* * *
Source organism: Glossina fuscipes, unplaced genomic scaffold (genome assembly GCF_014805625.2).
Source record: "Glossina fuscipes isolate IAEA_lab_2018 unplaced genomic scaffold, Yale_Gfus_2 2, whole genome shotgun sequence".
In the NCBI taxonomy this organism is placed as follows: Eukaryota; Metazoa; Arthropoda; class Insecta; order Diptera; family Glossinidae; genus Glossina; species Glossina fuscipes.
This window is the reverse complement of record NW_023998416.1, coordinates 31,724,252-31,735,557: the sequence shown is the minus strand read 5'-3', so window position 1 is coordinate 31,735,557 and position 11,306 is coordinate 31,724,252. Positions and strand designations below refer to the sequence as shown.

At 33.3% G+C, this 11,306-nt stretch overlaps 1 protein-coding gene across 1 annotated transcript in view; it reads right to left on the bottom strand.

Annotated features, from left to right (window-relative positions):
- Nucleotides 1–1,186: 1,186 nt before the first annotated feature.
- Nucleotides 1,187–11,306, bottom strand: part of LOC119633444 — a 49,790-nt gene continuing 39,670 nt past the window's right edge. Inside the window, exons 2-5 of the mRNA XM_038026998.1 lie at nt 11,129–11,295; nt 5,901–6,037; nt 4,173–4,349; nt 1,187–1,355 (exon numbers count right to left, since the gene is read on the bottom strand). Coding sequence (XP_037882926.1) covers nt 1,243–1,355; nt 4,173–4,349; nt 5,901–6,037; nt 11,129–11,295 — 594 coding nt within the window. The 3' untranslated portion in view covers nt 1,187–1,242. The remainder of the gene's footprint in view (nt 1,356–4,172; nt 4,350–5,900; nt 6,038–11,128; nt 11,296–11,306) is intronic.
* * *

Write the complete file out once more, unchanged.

Source organism: Glossina fuscipes, unplaced genomic scaffold (genome assembly GCF_014805625.2).
Source record: "Glossina fuscipes isolate IAEA_lab_2018 unplaced genomic scaffold, Yale_Gfus_2 2, whole genome shotgun sequence".
In the NCBI taxonomy this organism is placed as follows: Eukaryota; Metazoa; Arthropoda; class Insecta; order Diptera; family Glossinidae; genus Glossina; species Glossina fuscipes.
This window is the reverse complement of record NW_023998416.1, coordinates 31,724,252-31,735,557: the sequence shown is the minus strand read 5'-3', so window position 1 is coordinate 31,735,557 and position 11,306 is coordinate 31,724,252. Positions and strand designations below refer to the sequence as shown.

At 33.3% G+C, this 11,306-nt stretch overlaps 1 protein-coding gene across 1 annotated transcript in view; it reads right to left on the bottom strand.

Annotated features, from left to right (window-relative positions):
- Nucleotides 1–1,186: 1,186 nt before the first annotated feature.
- Nucleotides 1,187–11,306, bottom strand: part of LOC119633444 — a 49,790-nt gene continuing 39,670 nt past the window's right edge. Inside the window, exons 2-5 of the mRNA XM_038026998.1 lie at nt 11,129–11,295; nt 5,901–6,037; nt 4,173–4,349; nt 1,187–1,355 (exon numbers count right to left, since the gene is read on the bottom strand). Coding sequence (XP_037882926.1) covers nt 1,243–1,355; nt 4,173–4,349; nt 5,901–6,037; nt 11,129–11,295 — 594 coding nt within the window. The 3' untranslated portion in view covers nt 1,187–1,242. The remainder of the gene's footprint in view (nt 1,356–4,172; nt 4,350–5,900; nt 6,038–11,128; nt 11,296–11,306) is intronic.